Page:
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The future of HR tech
Our 5-Star Software and Technology Providers 2022 are making impressive strides, and together are laying the key foundations for a tech revolution in HR.
Once that infrastructure exists then there’s widespread gains to be realised, according to Somen Mondal, general manager at Ceridian in Toronto, one of the 5-Star providers. He explains that when it comes to Artificial Intelligence(AI) and Machine Learning (ML), there’s a range of untapped benefits waiting to be harnessed.
Unlike the consumer systems where these tools have been running in the background for years, AI and ML are still new territory for human resources.
“And why is that? Because a lot of the time, to run proper AI and ML models, you need all the data in one spot. And there’s very few, essentially, companies or software that have all that data in one spot,” Mondal says.
“I wouldn’t say it’s a niche. I just think we’re in the early stages of the adoption cycle of it.”
“Some leaders we talk to are focused on bringing AI into their solutions just for the sake of it. But in my opinion, this is the wrong approach”
Yuliya Sychikova, DataRoot Labs
Automation has been freeing people from uninspiring repetitive work for decades and AI/ML in HR tech is an extension of that, according to Yuliya Sychikova, co-founder and COO at DataRoot Labs in Kiev.
“I’d say that all spheres of HR are seeing the impact of AI and ML — from overall automation of HR [and] recruitment tasks to bias-free hiring. If there are still untouched niches, they will soon be disrupted by new startups and AI-driven technologies.”
Another area that can be tackled is employee development, specifically coaching and engaging employees to enable personal growth, along with culture maintenance and HR management.
But a big challenge to overcome is the lack of understanding of what AI and ML can do for an organization.
“Some leaders we talk to are focused on bringing AI into their solutions just for the sake of it. But in my opinion, this is the wrong approach,” Sychikova says. “First, businesses have to identify concrete problems and then assess all possible solutions including building AI/ML algorithms. Even if AI/ML can contribute to solving, sometimes the prohibitive cost of training might not justify the purpose. So, the overall ROI of each project has to be carefully calculated before launch.”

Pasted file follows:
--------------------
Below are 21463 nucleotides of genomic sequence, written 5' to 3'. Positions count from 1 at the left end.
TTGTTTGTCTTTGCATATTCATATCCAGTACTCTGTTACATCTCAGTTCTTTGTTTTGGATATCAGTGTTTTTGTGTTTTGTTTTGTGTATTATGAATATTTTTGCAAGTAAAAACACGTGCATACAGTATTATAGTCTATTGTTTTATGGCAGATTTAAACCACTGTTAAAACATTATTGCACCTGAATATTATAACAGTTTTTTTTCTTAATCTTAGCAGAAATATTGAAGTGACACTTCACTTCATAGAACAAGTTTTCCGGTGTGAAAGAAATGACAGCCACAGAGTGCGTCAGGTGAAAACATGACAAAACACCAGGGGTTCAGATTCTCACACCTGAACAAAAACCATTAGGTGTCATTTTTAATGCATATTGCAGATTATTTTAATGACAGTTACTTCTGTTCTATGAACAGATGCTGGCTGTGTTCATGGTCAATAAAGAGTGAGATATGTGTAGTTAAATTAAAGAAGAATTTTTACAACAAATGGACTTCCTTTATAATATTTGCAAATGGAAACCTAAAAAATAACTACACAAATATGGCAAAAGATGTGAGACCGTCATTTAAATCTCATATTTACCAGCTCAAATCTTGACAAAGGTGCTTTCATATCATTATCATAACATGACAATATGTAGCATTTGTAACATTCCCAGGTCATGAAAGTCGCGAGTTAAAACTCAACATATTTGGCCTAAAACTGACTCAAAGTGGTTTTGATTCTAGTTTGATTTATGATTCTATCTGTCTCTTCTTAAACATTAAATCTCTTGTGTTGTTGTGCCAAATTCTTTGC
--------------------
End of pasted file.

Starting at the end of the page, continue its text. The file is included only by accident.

Mondal believes there’s a misconception that automation will replace jobs, but people are realizing that AI/ ML can make a big difference when it comes to recruitment and talent management, “enabling them to do a better, more efficient, more accurate and more fair job”.
For example, keywords in application tracking systems can identify more valuable job candidates, allowing recruiters to spend more time on one-on-one interviews with potential recruits.
“It’s not making it less human, it’s just providing the human with more time to do things that computers can’t do very well,” he adds.
Focus areas for HR
The investment dollars have so far gone mostly into talent acquisition, but that’s slowly changing to include talent management. Why the disparity? Talent acquisition has straightforward metrics, according to Mondal.
“With talent management, when you bring in AI, you might be able to affect statistics or metrics like retention, but those take longer to prove out. So I think the immediate value and why people gravitated towards talent acquisition is because it’s easier to explain, it’s easier to understand.”
The data is typically more centralized, as in the case of an applicant tracking and recruiting system.
Mondal adds, “For talent management, you might have performance learning, compensation, all of these different areas that could be different data silos, where it makes it much more difficult to run models over all those silos, especially if you’re using different actual systems.”
There are two main areas in HR that are seeing the biggest impact, according to Mohamad Chakroun, vice president of product development at ADP in Toronto.
The first is operational, which involves issues like productivity. It’s about making HR more effective with tools such as chatbots.
They “continue to learn by engaging the subjects in that area, whether it’s an employee or it’s someone you’re trying to recruit, that you interface with. The chatbot can help a lot in terms of acquiring a lot of the knowledge and itself learns through all that, and then eventually, over time, it will actually provide a lot of effectiveness for practitioners.”
The second is the talent side, where AI and ML can help HR better identify and match ideal candidates. Chakroun says, “You want to get the best kind of contributors, and you want to make sure you retain them as well. So how do you identify the best talent and how do you make sure that talent does not leave you?”